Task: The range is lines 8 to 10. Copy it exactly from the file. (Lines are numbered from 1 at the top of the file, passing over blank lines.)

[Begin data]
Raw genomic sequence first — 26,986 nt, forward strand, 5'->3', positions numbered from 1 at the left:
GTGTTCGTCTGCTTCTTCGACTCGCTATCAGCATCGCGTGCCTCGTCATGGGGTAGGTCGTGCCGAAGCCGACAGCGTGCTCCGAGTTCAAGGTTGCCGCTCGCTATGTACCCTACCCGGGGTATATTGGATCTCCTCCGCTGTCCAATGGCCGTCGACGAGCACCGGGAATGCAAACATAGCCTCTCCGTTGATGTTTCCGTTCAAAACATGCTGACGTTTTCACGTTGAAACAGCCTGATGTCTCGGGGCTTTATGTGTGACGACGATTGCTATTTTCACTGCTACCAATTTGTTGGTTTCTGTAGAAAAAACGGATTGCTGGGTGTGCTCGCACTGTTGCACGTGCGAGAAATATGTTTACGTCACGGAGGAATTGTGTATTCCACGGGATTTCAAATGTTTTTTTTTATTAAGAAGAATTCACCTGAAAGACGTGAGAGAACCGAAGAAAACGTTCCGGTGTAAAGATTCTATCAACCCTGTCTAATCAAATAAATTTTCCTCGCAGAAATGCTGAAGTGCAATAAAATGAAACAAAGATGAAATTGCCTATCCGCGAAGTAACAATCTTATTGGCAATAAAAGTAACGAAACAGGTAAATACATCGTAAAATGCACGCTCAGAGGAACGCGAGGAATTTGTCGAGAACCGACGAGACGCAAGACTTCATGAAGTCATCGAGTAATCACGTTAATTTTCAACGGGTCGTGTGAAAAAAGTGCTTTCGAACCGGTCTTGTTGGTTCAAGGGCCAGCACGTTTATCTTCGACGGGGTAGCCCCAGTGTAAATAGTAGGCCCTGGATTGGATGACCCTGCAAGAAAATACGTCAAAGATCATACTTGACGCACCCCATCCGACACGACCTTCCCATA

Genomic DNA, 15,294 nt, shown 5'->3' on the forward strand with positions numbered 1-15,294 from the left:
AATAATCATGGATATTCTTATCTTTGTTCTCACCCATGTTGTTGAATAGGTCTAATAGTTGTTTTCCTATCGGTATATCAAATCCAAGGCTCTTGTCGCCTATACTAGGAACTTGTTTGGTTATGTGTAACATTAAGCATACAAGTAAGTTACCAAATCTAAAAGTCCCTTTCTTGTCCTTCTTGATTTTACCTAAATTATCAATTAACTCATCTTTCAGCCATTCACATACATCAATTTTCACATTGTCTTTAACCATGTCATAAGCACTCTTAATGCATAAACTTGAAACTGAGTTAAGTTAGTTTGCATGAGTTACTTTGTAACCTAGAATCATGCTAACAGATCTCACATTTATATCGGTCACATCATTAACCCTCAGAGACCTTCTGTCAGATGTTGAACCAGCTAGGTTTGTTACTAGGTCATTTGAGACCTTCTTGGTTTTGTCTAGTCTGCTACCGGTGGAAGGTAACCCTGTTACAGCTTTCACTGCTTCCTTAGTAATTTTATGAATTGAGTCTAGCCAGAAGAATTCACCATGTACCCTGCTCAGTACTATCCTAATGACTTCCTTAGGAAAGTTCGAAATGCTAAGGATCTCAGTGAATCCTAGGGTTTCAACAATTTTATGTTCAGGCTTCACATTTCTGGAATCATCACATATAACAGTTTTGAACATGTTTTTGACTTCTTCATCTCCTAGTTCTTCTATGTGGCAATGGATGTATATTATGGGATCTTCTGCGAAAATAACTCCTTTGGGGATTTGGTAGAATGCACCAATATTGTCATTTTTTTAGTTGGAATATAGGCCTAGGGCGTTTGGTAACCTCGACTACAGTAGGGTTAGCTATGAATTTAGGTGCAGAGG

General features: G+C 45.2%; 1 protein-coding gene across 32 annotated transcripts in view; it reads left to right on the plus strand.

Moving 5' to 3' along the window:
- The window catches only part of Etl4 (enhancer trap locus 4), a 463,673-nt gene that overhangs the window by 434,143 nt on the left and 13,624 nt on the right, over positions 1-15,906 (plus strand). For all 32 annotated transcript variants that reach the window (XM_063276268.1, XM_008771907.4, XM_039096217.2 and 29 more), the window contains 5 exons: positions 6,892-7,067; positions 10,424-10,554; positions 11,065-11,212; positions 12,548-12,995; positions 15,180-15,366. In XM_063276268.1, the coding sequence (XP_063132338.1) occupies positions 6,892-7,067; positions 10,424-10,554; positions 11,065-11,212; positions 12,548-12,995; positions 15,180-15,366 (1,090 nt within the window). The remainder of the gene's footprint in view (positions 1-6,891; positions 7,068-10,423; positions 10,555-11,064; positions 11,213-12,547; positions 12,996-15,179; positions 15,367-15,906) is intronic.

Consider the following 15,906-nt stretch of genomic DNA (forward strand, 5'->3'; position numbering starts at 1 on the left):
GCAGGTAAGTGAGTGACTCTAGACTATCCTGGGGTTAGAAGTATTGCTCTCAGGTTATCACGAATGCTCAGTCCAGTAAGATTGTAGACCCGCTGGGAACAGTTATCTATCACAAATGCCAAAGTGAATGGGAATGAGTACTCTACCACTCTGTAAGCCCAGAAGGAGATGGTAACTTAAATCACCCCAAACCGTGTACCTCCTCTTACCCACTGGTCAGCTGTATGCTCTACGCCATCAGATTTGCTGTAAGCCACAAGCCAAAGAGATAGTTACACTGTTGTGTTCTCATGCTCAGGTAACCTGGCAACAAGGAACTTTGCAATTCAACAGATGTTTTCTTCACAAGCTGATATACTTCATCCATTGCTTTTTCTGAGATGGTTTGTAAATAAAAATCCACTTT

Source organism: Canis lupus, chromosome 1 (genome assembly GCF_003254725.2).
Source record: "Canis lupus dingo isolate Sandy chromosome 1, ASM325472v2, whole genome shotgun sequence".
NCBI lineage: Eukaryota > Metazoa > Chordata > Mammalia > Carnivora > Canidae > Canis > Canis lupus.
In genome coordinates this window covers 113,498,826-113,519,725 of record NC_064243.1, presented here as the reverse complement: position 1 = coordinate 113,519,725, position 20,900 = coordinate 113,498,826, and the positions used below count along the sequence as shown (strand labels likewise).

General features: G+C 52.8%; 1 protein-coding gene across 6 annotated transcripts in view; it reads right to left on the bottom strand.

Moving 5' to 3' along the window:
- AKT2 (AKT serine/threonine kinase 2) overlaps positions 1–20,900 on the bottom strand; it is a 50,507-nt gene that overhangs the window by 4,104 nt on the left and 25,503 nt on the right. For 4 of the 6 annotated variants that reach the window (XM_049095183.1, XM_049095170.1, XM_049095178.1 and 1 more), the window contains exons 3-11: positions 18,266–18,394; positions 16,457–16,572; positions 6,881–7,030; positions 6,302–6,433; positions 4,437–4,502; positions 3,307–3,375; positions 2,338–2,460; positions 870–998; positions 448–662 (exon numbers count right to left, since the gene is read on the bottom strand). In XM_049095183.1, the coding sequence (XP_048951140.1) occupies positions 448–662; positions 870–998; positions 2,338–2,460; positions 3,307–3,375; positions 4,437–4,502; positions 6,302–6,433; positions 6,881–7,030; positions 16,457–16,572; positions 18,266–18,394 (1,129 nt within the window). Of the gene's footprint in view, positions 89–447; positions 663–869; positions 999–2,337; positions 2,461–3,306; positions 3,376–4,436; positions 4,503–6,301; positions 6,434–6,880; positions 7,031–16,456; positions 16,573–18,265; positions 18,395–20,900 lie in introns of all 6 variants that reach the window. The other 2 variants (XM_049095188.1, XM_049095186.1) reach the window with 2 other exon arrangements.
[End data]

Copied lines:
Consider the following 15,906-nt stretch of genomic DNA (forward strand, 5'->3'; position numbering starts at 1 on the left):
GCAGGTAAGTGAGTGACTCTAGACTATCCTGGGGTTAGAAGTATTGCTCTCAGGTTATCACGAATGCTCAGTCCAGTAAGATTGTAGACCCGCTGGGAACAGTTATCTATCACAAATGCCAAAGTGAATGGGAATGAGTACTCTACCACTCTGTAAGCCCAGAAGGAGATGGTAACTTAAATCACCCCAAACCGTGTACCTCCTCTTACCCACTGGTCAGCTGTATGCTCTACGCCATCAGATTTGCTGTAAGCCACAAGCCAAAGAGATAGTTACACTGTTGTGTTCTCATGCTCAGGTAACCTGGCAACAAGGAACTTTGCAATTCAACAGATGTTTTCTTCACAAGCTGATATACTTCATCCATTGCTTTTTCTGAGATGGTTTGTAAATAAAAATCCACTTT

Source organism: Canis lupus, chromosome 1 (genome assembly GCF_003254725.2).